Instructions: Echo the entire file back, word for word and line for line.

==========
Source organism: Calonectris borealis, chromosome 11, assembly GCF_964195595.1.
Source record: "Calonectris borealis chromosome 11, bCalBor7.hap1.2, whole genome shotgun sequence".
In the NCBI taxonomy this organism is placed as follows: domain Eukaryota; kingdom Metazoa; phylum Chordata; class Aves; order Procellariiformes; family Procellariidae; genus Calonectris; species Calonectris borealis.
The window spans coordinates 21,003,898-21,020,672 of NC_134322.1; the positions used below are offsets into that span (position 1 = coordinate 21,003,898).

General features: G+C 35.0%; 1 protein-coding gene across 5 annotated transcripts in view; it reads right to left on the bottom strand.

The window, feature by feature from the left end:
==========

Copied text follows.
Source organism: Calonectris borealis, chromosome 11, assembly GCF_964195595.1.
Source record: "Calonectris borealis chromosome 11, bCalBor7.hap1.2, whole genome shotgun sequence".
In the NCBI taxonomy this organism is placed as follows: domain Eukaryota; kingdom Metazoa; phylum Chordata; class Aves; order Procellariiformes; family Procellariidae; genus Calonectris; species Calonectris borealis.
The window spans coordinates 21,003,898-21,020,672 of NC_134322.1; the positions used below are offsets into that span (position 1 = coordinate 21,003,898).

General features: G+C 35.0%; 1 protein-coding gene across 5 annotated transcripts in view; it reads right to left on the bottom strand.

The window, feature by feature from the left end: